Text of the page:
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  • Evan McCoy

Spectrums, Part Two: Gender

Updated: Sep 8, 2018

Anyone who defies gender expectations is braver and stronger than me. And you.

Hello, dear reader. In case you missed last week’s post, we’re all in the middle of a three-part mini-series on spectrums here on this good old blog of mine. Last week I talked about the spectrum of sexuality (click here!), but this week we are going to focus on the spectrum of gender. Remember - drop your preconceived notions and open your mind.

Let’s hop to it, rainbow bunnies (what?).

Gender is one of the hottest topics in society today. Sexism is running rampant while feminists fight the good fight, and transgender rights seem to be at the forefront of many conversations. We are living in a society that is pushing back heavily against the concept of transgender individuals, and I think that comes mostly from a place of fear and lack of understanding - which really boils down to ignorance. Most hatred stems from ignorance, mixed with a lack of a desire to empathize.

It all becomes really simple when you view gender on a spectrum, just as we view color and sexuality. It’s not male or female. It’s male, female, and everything in between. Some people don’t identify with any gender. Some people identify with a gender that’s different from the one they were given at birth. Some people identify with different genders depending on the day. Some people identify with genders that you personally probably haven’t heard of. And that should all be okay with you.

Let’s take a step back for a moment and zoom waaaaaaay out to look at this in an abstract sense. Think about gender and everything you know about it. Think about how gender works in our society and how we tend to define it. Then consider this: gender is a social construct. Boom. I said it. Those of you who roam in liberal spaces have almost certainly heard that one before, but some of you may be like excuse me?

Here’s what I mean. In some ways, gender doesn’t even exist. It isn’t a physical attribute that can be traced to something concrete. Sex is the body parts you are born with. Gender is the way you choose to express yourself in the society we live in. In some cases, those two things can be totally unrelated.

When you separate gender from sex, it becomes completely unmoored. It’s totally based on cultural norms. Men are supposed to act a certain way, while women are supposed to act a different way. All gender really does, as most cultural norms do, is provide us all with a loose roadmap on which to guide the journey of our lives. It doesn’t actually hold any power in terms of who we are and how we choose to express ourselves.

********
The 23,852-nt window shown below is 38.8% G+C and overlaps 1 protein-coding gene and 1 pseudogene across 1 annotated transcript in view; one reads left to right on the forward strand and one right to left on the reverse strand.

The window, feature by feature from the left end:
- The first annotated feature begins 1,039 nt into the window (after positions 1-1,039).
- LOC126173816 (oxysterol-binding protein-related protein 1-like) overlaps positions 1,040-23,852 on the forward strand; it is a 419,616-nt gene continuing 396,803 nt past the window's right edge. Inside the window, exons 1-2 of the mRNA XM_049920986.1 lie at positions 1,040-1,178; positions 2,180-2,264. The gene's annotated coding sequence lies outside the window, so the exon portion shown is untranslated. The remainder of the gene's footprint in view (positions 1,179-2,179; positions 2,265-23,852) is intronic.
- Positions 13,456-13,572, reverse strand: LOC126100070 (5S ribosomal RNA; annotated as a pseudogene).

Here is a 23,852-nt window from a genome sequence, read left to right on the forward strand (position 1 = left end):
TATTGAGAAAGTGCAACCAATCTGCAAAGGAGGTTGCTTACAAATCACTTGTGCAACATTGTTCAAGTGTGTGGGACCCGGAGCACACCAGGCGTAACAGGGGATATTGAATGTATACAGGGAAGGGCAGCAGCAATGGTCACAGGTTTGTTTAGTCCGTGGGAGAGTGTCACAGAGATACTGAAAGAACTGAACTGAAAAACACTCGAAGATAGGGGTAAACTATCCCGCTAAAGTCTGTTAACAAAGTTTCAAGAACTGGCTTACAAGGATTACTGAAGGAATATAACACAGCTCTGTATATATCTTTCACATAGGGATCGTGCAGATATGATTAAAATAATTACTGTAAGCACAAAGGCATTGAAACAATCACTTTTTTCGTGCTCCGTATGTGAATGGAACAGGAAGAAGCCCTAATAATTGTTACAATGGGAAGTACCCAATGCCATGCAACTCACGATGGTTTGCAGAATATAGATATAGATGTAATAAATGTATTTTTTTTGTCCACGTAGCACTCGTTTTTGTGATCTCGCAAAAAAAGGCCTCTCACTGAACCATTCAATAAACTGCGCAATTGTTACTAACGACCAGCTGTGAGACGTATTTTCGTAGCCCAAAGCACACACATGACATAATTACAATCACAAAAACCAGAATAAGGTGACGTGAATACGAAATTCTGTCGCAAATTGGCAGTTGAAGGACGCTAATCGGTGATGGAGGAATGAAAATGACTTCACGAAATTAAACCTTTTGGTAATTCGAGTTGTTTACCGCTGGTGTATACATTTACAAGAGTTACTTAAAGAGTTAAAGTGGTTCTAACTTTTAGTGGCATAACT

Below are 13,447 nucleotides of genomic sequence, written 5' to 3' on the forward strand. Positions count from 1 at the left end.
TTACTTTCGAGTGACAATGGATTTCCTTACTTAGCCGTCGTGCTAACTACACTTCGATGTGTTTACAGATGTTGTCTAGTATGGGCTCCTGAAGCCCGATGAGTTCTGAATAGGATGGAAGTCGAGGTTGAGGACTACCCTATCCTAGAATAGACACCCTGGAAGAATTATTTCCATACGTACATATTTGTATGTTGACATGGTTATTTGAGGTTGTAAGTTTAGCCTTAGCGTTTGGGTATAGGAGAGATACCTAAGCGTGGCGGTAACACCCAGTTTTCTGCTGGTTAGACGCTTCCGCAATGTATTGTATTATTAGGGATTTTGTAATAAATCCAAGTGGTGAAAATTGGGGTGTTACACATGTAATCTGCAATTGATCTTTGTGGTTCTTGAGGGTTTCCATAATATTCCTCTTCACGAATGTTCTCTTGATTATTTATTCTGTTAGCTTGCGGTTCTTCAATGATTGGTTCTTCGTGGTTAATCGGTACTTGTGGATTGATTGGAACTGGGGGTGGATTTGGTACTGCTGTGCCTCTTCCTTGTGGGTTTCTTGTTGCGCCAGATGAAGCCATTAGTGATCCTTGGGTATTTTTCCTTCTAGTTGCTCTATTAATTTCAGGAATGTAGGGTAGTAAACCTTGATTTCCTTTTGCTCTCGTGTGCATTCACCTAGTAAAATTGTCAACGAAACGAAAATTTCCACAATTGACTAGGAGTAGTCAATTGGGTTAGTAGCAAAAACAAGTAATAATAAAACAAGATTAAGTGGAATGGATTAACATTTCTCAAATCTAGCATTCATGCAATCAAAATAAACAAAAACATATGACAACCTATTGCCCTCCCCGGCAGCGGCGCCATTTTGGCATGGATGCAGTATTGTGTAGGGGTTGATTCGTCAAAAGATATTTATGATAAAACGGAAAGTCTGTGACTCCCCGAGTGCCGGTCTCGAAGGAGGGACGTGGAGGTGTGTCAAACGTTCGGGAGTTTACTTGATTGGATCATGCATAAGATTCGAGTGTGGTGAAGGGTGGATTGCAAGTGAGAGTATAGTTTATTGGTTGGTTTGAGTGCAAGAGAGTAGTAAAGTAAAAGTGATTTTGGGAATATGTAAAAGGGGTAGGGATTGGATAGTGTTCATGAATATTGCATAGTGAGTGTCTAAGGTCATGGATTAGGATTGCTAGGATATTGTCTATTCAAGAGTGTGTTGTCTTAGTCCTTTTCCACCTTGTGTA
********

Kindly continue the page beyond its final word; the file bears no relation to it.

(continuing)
Now that we understand that gender isn’t real, we should also be able to understand that people identify with all kinds of genders, whether they match the gender they were assigned at birth or not. Gender is all about you – how you feel, how you think, how you act. It has nothing to do with anyone else or what their expectations are of you. That’s why the transgender community exists – it’s a group of people who had the bravery to realize that, hey – the gender I was assigned at birth isn’t the gender I feel on the inside.

And they are some of the bravest people alive today.

Think about the amount of courage it takes to buck centuries of cultural norms - cultural norms that are so deeply ingrained in our society that most people don’t even view them as cultural norms, but rather as truth – and then think about how difficult it would be to stand up and go against all that, simply because you want to express the way you feel on the inside. That is the very definition of brave.

Think about that the next time you see a story about someone attempting to restrict the rights of transgender individuals, or someone fighting to keep gender-neutral bathrooms from becoming acceptable, or see a story about transgender people being murdered for their identities, or meet a transgender person and feel uncomfortable about it – whenever you see or feel any of that, remember how much braver these people are than you.

They don’t do this because it’s trendy. It isn’t trendy to put your life at risk just for being who you are. They do this because they want to be themselves, and they want to make the world just a little bit safer for the people like them.

I truly believe that if we were somehow able to magically pull back the centuries of cultural training that have conditioned us to think in terms of male vs. female, we would all be free to discover that we don’t fit as rigidly within the confines of our assigned gender as we thought we did. The people who are pushing back against those constraints and finding the courage to live the way they feel inside are some of the bravest people in the world. These people are standing up against systems that have never been challenged before, and they’re facing tons of dangerous backlash for doing so.

All they ask for is a little bit of love and support in return - that can go a long way.

Stay tuned next week for the third and final post in my spectrum series, which will be focused on relationships and how complex they can be. It’s going to get interesting.

This week’s post was brought to you by Hillside Boys by Kim Petras, because she’s a transgender pop star who puts out bop after bop after bop. I dare you to try and listen to this song without dancing a little bit - you can’t.

PS - If you like what you see, feel free to click here to subscribe to my posts. If you’re not ready for that type of commitment, start by following me on social (Instagram, Twitter, and Facebook). Wishing you all the best.

rainbow graphic with gender text

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